Byline: Nat Hentoff, THE WASHINGTON TIMES
House Majority Leader Tom DeLay is part of an angry chorus of Republican critics campaigning against the federal judiciary. These judges, says Mr. DeLay, serve as long as they maintain "good behavior," but "we want to define what good behavior means." He would like the House Judiciary Committee to investigate how well certain judges are behaving.
Until now, as conservative commentator Charles Krauthammer points out, this condition for lifetime tenure has meant "honesty and propriety." But what Mr. DeLay and his allies apparently had in mind by "good behavior" is whether judges' constitutional opinions match their own. Under that standard, definitions of judges' "good behavior" could change depending on which political party dominates the judiciary committee and Congress.
Former Solicitor General Theodore Olson, whom no one would accuse of being a left-wing radical, wrote in the April 21 Wall Street Journal: "If a judge's decisions are corrupt or tainted, there are lawful resources (prosecution or impeachment); but congressional interrogations of life-tenured judges, presumably under oath, as to why a particular decision was rendered, would constitute interference with and intimidation of the judicial process. And there is no logical stopping point once this power is exercised."
Mr. DeLay's fury at certain federal judges is apparently boundless. In an April 14 interview with editors and reporters at The Washington Times, the House majority leader, a commander in this campaign, blamed Congress for not fulfilling its constitutional responsibility to exercise oversight of the courts. He charged: "The reason the judiciary has been able to impose a separation of church and state that's nowhere in the Constitution is that Congress didn't stop them. The reason we had judicial review is because Congress didn't stop them. The reason we had a right to privacy is because Congress didn't stop them (from finding such a right)."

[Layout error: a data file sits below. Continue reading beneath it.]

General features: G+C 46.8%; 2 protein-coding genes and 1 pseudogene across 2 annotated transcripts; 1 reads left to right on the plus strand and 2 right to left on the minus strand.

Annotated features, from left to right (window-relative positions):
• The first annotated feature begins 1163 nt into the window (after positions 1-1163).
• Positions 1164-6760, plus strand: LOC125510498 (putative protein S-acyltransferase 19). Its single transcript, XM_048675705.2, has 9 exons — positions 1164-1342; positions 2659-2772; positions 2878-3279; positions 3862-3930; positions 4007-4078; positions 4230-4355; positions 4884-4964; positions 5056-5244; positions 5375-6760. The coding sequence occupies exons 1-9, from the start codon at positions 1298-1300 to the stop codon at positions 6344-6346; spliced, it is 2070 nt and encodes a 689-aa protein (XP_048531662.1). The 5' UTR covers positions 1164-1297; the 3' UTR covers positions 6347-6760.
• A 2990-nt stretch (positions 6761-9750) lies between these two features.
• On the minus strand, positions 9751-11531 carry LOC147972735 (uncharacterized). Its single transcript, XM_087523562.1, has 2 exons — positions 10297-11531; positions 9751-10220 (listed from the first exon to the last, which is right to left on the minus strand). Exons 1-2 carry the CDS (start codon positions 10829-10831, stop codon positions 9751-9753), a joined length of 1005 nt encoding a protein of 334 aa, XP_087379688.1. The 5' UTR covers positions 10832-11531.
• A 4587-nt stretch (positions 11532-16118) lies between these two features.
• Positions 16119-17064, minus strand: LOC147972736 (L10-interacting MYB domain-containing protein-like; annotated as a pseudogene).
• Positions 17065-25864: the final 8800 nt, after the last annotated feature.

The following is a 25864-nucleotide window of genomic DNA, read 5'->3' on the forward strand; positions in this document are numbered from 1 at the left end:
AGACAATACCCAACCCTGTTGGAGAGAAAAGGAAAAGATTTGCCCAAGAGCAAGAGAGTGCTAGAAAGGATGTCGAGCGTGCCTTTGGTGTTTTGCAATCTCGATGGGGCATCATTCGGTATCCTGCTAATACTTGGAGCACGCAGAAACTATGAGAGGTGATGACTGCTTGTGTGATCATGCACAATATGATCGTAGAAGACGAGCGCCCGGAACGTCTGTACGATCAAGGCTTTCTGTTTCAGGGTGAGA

Would the majority leader consider it constitutional for the principal of a public school to mandate official prayer in classes? If so, prayers of which religion, and whose God? And would nonbelieving students be allowed to sit, as pariahs, in silence or be placed in temporary exile in the principal's office? As for judicial review, does DeLay believe that Chief Justice John Marshall was guilty of "bad behavior" in his 1803 ruling in Marbury v. Madison that the judicial power of the United States has the authority to strike down congressional laws repugnant to the Constitution? …